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Preventive Care for Outdoor Cats

Craig Datz, DVM, MS, DABVP & DACVN University of Missouri

Preventive Medicine

February 2013
Peer Reviewed

Cats that spend time outdoors are exposed to several hazards: fights, injuries, toxins, becoming lost or trapped, and exposure to parasites and infectious diseases. In addition, free-roaming cats present risks to native wildlife. Most veterinarians recommend that cats stay indoors, and the American Veterinary Medical Association (AVMA) encourages client education about the dangers of allowing cats free-roaming access.1 When clients are unable or unwilling to keep cats indoors, veterinarians can offer preventive care measures to reduce risk for disease.

Preventive care measures typically include appropriate vaccinations2 and parasite control. While all pet cats are at risk for parasites, ongoing exposure is more likely in those that spend time outdoors. Both endo- and ectoparasites are common, but most can be treated or prevented.3 Regular fecal examination, typically 2 to 4 times in the first year of life and q6–12mo in adults, is recommended. Products should be selected based on probable parasite exposure, ease of use, and efficacy.

Related Article: Early-Age Spay/Neuter

Vaccinate for rabies virus

  • If applicable, follow state and local regulations.
    • Vaccination for cats is mandatory in some areas of the country and discretionary, but highly recommended, in others. 
  • In general, vaccinate kittens ≥3 months of age, then 1 year following first vaccination, then q1–3yr, depending on vaccine type and regulations.
    • One vaccine brand (Continuum; is licensed for boosters q4yr but may not be universally accepted. Another brand (Purevax) is licensed for ≥8 weeks of age, but local regulations need to be observed.3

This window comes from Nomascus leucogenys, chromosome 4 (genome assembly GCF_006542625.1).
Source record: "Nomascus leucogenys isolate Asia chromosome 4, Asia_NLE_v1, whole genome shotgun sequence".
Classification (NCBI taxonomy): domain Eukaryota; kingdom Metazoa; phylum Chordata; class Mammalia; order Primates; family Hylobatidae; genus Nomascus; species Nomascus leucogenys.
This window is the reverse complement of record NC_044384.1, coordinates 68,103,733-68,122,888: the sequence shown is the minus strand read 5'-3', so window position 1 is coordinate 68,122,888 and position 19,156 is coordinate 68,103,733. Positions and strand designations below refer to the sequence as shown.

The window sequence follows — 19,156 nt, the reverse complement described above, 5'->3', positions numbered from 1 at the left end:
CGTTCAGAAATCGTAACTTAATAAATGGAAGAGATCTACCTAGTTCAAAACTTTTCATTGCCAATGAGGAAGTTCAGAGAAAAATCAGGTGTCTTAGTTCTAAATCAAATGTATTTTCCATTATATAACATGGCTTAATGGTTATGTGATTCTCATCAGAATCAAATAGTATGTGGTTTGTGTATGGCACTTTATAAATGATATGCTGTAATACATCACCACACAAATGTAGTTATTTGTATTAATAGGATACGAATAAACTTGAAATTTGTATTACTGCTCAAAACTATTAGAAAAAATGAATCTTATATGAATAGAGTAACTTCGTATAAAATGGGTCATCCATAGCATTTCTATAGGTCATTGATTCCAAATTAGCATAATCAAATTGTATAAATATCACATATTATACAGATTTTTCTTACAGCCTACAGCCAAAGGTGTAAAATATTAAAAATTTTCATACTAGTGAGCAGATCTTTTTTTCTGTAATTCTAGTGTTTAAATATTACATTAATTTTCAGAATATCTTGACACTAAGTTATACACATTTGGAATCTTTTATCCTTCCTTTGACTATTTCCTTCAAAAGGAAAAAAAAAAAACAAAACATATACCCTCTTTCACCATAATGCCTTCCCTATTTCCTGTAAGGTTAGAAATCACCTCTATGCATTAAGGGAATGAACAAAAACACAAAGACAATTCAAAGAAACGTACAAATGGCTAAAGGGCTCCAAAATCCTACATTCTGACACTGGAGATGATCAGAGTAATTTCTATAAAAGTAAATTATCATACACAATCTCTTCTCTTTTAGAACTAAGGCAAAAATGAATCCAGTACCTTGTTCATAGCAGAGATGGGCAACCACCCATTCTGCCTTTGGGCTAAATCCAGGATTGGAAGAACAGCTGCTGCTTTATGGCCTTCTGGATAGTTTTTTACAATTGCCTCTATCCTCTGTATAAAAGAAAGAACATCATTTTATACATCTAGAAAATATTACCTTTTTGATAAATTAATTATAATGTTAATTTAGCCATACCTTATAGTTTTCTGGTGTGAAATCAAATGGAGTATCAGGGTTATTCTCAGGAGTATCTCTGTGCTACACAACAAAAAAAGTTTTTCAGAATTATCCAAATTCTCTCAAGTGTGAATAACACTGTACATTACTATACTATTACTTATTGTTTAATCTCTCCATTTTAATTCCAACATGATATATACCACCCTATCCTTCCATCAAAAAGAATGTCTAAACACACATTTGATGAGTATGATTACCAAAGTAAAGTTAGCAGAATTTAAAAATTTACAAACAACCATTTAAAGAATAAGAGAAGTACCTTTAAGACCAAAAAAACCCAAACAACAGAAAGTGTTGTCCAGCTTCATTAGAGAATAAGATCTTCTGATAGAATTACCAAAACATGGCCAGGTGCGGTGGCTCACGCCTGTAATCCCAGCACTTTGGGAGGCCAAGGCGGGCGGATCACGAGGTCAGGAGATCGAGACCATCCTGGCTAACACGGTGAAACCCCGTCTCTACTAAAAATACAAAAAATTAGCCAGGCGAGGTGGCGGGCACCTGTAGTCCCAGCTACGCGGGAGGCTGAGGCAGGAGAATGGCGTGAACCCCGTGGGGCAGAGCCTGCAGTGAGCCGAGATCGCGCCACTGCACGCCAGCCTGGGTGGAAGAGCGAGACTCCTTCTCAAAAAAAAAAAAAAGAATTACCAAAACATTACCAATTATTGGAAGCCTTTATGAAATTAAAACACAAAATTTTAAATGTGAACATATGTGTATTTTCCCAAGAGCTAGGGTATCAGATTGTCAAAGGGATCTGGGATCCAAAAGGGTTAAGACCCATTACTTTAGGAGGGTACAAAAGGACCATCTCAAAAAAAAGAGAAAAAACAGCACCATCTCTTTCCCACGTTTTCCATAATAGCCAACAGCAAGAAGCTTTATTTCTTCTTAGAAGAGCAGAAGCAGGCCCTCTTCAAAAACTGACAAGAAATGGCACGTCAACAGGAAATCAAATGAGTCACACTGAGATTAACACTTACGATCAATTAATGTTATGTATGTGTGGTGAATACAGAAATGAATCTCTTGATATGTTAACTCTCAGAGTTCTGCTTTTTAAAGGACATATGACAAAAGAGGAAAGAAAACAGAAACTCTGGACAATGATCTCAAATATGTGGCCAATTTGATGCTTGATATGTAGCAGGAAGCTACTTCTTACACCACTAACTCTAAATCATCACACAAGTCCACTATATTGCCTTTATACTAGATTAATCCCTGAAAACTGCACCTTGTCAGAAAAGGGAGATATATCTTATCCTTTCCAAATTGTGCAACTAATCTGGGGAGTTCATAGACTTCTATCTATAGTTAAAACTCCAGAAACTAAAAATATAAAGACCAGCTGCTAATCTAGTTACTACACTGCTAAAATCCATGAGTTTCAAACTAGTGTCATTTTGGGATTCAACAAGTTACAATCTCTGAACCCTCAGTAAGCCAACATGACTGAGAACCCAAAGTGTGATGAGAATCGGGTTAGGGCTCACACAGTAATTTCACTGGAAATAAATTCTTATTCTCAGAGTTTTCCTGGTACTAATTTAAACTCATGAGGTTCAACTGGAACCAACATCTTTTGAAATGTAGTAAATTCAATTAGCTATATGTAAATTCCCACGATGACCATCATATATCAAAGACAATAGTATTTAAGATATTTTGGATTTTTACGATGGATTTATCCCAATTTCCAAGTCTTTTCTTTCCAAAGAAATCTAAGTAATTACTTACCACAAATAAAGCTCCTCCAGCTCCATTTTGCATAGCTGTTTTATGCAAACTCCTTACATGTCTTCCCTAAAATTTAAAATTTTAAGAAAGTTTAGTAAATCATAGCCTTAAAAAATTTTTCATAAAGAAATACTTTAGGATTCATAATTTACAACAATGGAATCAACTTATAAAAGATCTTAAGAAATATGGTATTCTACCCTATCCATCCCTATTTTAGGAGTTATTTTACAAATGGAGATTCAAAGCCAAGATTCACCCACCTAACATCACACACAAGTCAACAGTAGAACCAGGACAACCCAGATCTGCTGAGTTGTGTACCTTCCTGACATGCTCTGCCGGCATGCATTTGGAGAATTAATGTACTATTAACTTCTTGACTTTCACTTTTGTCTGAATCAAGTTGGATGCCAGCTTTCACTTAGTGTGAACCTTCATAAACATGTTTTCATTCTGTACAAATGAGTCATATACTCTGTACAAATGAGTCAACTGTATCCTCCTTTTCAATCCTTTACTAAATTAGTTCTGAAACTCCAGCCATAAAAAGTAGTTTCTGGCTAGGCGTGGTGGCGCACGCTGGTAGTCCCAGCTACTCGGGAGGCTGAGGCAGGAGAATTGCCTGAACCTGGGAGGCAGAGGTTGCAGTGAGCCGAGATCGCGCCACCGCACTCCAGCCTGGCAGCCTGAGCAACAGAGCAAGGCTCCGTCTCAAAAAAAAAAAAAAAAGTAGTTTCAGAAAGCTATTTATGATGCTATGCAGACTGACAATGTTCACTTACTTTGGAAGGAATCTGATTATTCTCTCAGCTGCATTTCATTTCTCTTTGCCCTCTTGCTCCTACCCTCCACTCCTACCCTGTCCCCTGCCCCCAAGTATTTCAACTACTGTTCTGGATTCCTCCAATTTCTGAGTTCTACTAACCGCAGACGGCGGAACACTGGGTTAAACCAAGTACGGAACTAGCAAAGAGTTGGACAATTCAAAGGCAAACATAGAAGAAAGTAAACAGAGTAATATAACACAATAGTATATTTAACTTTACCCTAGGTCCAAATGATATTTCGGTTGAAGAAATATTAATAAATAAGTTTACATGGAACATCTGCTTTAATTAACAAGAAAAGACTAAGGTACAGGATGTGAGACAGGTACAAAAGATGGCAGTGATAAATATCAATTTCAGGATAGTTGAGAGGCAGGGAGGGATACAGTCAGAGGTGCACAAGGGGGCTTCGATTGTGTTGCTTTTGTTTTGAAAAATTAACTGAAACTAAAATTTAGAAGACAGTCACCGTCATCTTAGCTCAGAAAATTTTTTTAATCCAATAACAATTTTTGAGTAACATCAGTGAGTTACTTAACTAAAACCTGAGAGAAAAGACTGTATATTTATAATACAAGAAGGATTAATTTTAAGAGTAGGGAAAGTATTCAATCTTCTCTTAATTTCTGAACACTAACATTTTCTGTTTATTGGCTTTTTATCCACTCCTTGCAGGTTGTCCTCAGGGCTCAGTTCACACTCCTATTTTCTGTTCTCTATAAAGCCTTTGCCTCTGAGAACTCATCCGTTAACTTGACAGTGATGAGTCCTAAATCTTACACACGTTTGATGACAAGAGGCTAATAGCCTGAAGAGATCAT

Vaccinate for panleukopenia virus

  • Vaccinate kittens at 6–8 weeks of age and then q3–4wk until ≥16 weeks of age.
    • This is based on research demonstrating maternal antibody interference with vaccine response in some kittens 12–16 weeks of age.4
    • Injectable vaccines are preferable to intranasal.
  • Repeat vaccination 1 year later and then q3yr.    
    • Although outdoor cats may be at increased risk for exposure, annual vaccination is not necessary or recommended.

Vaccinate for rhinotracheitis (FHV-1) & calicivirus

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  • For viral respiratory disease (common), vaccinate all kittens using the same schedule as for panleukopenia virus.
    • More frequent vaccination (q1–2yr) may be considered if there is heavy or frequent exposure to other outdoor cats.
Considering Additional Vaccines?
While there are commercial vaccines available to help protect against Bordetella bronchiseptica, Chlamydophila felis, and feline infectious peritonitis, these are noncore or not generally recommended, even for outdoor cats, because of concerns about efficacy and safety.

Vaccinate for FeLV

  • Before vaccination, screen kittens and cats with an ELISA test.
  • Provide initial vaccine series (ie, 2 doses).
    • This can be as early as 8 weeks, depending on product.
  • Repeat vaccination 1 year later, then follow manufacturer recommendations.
  • Consider the risk status of each patient when determining whether annual revaccination is necessary.
    • One product (Nobivac) is licensed for q2yr administration.